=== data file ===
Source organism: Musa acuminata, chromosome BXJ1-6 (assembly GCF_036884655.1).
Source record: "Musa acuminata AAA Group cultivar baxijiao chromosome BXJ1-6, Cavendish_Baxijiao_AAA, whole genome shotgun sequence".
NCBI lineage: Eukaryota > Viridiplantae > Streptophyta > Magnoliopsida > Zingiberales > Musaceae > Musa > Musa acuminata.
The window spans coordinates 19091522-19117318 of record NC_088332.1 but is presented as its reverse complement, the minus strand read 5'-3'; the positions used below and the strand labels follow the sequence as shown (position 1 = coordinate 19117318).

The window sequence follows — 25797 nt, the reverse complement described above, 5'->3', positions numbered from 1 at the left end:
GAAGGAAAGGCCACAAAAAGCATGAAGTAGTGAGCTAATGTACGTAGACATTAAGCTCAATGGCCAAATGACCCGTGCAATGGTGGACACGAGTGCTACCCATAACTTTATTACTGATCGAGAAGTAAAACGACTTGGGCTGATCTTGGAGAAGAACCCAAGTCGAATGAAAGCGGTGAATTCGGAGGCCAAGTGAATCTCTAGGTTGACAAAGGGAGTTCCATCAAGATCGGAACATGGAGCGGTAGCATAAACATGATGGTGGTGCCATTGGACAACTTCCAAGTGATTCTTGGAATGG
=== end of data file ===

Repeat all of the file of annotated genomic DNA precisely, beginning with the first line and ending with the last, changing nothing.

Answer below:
Source organism: Musa acuminata, chromosome BXJ1-6 (assembly GCF_036884655.1).
Source record: "Musa acuminata AAA Group cultivar baxijiao chromosome BXJ1-6, Cavendish_Baxijiao_AAA, whole genome shotgun sequence".
NCBI lineage: Eukaryota > Viridiplantae > Streptophyta > Magnoliopsida > Zingiberales > Musaceae > Musa > Musa acuminata.
The window spans coordinates 19091522-19117318 of record NC_088332.1 but is presented as its reverse complement, the minus strand read 5'-3'; the positions used below and the strand labels follow the sequence as shown (position 1 = coordinate 19117318).

The window sequence follows — 25797 nt, the reverse complement described above, 5'->3', positions numbered from 1 at the left end:
GAAGGAAAGGCCACAAAAAGCATGAAGTAGTGAGCTAATGTACGTAGACATTAAGCTCAATGGCCAAATGACCCGTGCAATGGTGGACACGAGTGCTACCCATAACTTTATTACTGATCGAGAAGTAAAACGACTTGGGCTGATCTTGGAGAAGAACCCAAGTCGAATGAAAGCGGTGAATTCGGAGGCCAAGTGAATCTCTAGGTTGACAAAGGGAGTTCCATCAAGATCGGAACATGGAGCGGTAGCATAAACATGATGGTGGTGCCATTGGACAACTTCCAAGTGATTCTTGGAATGG